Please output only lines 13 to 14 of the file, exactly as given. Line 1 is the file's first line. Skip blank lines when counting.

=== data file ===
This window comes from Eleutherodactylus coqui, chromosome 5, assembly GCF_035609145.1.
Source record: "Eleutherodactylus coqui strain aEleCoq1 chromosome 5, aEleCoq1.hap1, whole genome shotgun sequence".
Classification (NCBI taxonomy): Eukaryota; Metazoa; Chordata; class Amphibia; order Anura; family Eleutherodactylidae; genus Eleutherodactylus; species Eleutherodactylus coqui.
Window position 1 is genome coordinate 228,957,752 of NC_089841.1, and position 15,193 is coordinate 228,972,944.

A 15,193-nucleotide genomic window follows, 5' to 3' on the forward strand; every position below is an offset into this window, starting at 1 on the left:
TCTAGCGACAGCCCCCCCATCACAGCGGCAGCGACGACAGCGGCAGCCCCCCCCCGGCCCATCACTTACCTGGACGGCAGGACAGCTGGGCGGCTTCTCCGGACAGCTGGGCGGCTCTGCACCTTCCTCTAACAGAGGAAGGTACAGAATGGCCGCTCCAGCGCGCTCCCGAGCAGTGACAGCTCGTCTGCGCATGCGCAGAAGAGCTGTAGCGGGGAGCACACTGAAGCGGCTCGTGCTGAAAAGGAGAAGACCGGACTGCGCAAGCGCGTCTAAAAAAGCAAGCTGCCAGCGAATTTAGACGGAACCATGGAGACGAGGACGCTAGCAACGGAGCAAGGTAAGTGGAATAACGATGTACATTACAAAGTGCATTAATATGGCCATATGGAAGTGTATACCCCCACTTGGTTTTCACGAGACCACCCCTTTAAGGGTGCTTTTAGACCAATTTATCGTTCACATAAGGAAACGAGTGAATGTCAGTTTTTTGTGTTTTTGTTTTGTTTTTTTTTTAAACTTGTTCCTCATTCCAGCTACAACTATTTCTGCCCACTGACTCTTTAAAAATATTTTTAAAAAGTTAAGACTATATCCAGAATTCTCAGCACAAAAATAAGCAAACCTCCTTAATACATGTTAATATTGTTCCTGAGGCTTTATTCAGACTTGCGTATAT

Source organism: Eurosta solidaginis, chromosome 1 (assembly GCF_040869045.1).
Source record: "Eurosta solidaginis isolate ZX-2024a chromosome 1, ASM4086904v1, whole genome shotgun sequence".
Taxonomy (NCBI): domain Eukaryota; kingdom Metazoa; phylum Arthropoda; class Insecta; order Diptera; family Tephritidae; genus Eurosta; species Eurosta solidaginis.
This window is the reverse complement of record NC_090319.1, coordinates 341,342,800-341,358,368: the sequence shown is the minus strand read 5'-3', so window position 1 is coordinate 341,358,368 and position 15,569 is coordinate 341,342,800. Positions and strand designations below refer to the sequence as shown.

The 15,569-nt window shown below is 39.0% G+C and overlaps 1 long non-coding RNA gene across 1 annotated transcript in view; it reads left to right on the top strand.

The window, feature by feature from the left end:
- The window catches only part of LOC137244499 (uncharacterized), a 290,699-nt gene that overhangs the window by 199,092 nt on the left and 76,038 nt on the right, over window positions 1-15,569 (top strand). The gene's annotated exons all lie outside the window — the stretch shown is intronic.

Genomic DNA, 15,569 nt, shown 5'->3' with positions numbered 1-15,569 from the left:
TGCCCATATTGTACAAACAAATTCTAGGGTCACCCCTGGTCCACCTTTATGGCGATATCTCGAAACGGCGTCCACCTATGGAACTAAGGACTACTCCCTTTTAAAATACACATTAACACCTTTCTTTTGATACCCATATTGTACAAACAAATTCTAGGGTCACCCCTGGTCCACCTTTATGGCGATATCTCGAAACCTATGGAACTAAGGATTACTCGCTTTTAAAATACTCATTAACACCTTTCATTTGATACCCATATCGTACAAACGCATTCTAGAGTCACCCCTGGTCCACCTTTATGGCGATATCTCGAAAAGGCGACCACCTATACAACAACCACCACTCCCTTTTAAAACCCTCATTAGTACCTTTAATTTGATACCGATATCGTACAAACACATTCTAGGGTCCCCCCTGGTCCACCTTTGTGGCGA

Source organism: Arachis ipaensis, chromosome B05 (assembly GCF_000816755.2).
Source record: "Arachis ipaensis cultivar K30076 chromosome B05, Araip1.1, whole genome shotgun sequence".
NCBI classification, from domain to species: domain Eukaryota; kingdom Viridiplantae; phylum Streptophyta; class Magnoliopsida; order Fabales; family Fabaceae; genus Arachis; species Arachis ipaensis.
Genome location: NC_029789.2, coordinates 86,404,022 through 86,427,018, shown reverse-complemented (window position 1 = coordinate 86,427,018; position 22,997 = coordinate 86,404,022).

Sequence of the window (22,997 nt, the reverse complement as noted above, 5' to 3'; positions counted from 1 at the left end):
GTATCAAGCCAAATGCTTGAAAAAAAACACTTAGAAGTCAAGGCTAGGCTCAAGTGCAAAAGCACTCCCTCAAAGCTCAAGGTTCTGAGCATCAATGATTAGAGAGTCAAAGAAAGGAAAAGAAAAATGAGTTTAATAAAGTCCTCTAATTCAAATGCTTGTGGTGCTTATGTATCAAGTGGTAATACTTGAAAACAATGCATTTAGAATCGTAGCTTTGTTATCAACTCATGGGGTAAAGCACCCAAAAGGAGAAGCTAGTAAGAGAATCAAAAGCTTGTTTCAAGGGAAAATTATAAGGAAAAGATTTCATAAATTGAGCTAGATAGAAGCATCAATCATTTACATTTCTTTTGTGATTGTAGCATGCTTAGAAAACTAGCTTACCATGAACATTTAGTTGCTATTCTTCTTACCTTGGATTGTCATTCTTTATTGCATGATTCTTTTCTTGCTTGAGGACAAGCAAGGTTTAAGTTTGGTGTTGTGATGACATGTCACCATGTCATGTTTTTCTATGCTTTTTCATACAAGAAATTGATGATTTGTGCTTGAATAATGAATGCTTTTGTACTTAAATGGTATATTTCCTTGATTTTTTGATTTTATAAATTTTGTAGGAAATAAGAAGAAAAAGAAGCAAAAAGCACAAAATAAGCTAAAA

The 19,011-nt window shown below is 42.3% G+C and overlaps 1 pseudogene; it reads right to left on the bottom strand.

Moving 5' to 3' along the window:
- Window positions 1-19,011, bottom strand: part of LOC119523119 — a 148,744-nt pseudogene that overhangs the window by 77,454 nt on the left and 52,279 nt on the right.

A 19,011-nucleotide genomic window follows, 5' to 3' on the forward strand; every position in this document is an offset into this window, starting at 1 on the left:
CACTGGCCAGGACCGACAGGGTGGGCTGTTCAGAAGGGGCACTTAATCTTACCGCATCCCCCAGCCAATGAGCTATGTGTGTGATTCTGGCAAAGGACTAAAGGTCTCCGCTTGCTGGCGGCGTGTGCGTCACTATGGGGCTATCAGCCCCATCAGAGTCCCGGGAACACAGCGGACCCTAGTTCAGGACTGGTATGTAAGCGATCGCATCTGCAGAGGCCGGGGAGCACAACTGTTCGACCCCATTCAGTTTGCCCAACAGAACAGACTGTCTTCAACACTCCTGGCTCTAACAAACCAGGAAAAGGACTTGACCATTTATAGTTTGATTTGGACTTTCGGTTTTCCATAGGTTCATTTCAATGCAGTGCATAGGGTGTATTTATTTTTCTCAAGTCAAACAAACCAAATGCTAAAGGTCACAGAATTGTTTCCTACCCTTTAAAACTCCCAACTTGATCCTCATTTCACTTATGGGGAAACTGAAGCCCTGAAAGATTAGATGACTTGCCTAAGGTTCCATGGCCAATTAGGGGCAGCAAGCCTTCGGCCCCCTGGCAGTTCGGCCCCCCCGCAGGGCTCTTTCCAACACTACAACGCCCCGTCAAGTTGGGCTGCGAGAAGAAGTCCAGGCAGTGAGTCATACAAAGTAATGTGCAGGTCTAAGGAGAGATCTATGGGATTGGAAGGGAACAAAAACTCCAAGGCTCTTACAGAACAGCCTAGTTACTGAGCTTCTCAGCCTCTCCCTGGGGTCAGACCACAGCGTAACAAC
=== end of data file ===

- The window catches only part of LOC137244499 (uncharacterized), a 290,699-nt gene that overhangs the window by 199,092 nt on the left and 76,038 nt on the right, over window positions 1-15,569 (top strand). The gene's annotated exons all lie outside the window — the stretch shown is intronic.

Genomic DNA, 15,569 nt, shown 5'->3' with positions numbered 1-15,569 from the left: